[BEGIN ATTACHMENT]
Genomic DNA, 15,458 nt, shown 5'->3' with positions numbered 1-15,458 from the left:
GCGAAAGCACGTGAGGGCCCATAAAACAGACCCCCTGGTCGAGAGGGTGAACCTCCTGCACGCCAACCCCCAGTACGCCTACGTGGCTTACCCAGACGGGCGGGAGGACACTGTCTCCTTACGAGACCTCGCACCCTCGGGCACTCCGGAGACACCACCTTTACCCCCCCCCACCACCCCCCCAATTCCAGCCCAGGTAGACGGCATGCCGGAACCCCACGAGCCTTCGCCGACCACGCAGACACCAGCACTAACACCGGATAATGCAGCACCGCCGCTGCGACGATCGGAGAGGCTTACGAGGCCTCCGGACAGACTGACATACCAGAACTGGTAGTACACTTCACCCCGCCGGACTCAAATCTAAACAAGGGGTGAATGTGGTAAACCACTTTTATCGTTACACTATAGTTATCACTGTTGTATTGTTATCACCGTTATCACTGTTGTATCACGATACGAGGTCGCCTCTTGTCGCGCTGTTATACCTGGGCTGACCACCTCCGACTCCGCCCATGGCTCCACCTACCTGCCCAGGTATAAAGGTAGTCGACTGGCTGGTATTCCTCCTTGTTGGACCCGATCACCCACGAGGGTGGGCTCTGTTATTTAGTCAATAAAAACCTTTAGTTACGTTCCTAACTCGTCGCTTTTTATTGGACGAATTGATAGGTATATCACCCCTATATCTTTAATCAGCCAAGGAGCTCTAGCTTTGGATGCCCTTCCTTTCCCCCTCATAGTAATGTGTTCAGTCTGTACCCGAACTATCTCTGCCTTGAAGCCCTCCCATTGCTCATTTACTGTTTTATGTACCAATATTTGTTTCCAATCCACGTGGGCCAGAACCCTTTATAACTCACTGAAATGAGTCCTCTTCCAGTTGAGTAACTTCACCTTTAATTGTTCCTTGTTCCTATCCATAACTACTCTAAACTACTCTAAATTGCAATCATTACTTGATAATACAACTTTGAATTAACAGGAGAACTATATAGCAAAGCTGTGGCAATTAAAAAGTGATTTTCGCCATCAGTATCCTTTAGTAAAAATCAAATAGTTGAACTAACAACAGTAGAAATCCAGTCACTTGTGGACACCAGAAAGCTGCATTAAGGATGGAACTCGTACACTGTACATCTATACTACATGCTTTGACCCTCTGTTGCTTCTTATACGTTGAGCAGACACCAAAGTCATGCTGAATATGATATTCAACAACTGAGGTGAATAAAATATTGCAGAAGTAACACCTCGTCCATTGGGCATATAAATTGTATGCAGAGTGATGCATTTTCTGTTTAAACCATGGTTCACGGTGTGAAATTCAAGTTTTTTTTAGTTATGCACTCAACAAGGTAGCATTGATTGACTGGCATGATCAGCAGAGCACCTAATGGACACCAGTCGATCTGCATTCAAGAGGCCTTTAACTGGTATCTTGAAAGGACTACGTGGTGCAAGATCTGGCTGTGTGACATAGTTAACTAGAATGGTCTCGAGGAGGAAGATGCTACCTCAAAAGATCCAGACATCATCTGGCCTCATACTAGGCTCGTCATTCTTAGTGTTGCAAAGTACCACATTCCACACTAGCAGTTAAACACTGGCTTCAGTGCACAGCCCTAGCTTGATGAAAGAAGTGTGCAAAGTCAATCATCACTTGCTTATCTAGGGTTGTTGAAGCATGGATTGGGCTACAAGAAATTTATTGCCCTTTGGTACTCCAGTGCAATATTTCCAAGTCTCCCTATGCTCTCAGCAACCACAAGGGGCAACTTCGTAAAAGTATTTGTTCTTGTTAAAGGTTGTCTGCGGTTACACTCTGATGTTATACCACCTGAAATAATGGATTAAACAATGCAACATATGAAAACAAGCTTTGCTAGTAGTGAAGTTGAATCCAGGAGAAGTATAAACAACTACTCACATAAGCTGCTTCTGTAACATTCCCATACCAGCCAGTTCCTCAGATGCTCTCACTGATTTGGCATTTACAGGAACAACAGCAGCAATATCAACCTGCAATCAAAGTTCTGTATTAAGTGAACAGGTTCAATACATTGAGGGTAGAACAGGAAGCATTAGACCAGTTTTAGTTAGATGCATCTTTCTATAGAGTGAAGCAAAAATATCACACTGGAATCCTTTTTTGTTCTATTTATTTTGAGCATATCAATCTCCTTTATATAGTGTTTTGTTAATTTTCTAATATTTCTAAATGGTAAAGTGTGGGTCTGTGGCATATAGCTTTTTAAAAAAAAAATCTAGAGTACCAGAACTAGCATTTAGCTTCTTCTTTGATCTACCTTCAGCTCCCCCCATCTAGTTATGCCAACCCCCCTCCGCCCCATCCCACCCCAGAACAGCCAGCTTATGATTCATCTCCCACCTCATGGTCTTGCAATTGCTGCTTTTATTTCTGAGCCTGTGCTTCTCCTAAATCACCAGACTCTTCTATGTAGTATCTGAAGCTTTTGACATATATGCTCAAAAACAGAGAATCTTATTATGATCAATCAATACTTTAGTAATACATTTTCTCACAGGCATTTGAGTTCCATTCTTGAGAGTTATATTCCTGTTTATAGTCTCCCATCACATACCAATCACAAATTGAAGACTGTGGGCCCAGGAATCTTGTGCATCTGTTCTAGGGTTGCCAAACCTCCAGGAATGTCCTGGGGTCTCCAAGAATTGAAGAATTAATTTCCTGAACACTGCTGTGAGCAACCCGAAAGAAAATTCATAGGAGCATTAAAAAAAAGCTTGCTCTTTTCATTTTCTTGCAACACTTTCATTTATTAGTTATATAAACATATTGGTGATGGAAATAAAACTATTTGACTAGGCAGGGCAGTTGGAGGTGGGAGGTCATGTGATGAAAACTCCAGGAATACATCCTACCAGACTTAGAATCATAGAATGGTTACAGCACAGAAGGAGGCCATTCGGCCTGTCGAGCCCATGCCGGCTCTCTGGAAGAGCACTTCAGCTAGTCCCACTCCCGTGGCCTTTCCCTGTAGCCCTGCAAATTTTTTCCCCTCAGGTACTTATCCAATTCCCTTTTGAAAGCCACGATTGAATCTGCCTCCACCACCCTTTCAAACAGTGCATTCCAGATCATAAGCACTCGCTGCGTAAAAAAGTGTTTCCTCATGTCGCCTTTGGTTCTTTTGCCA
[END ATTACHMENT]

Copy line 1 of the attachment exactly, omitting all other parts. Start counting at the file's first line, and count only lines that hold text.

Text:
Genomic DNA, 15,458 nt, shown 5'->3' with positions numbered 1-15,458 from the left: